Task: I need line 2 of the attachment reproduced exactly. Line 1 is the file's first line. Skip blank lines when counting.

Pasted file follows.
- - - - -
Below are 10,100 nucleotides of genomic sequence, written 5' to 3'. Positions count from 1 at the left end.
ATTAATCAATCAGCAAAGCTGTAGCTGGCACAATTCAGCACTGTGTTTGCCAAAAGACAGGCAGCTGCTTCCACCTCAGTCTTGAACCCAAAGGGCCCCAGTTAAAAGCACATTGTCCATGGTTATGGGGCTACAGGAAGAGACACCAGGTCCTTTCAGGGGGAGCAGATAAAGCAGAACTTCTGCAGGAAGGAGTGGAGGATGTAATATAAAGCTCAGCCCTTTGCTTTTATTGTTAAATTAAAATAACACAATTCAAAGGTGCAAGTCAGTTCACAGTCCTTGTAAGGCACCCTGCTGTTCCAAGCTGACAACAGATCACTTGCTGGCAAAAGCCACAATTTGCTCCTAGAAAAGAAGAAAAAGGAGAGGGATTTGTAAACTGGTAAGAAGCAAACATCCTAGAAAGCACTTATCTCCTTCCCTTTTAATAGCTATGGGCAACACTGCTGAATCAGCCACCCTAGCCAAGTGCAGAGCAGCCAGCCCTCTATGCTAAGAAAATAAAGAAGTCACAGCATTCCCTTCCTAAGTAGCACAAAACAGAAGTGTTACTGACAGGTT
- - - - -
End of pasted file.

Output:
ATTAATCAATCAGCAAAGCTGTAGCTGGCACAATTCAGCACTGTGTTTGCCAAAAGACAGGCAGCTGCTTCCACCTCAGTCTTGAACCCAAAGGGCCCCAGTTAAAAGCACATTGTCCATGGTTATGGGGCTACAGGAAGAGACACCAGGTCCTTTCAGGGGGAGCAGATAAAGCAGAACTTCTGCAGGAAGGAGTGGAGGATGTAATATAAAGCTCAGCCCTTTGCTTTTATTGTTAAATTAAAATAACACAATTCAAAGGTGCAAGTCAGTTCACAGTCCTTGTAAGGCACCCTGCTGTTCCAAGCTGACAACAGATCACTTGCTGGCAAAAGCCACAATTTGCTCCTAGAAAAGAAGAAAAAGGAGAGGGATTTGTAAACTGGTAAGAAGCAAACATCCTAGAAAGCACTTATCTCCTTCCCTTTTAATAGCTATGGGCAACACTGCTGAATCAGCCACCCTAGCCAAGTGCAGAGCAGCCAGCCCTCTATGCTAAGAAAATAAAGAAGTCACAGCATTCCCTTCCTAAGTAGCACAAAACAGAAGTGTTACTGACAGGTT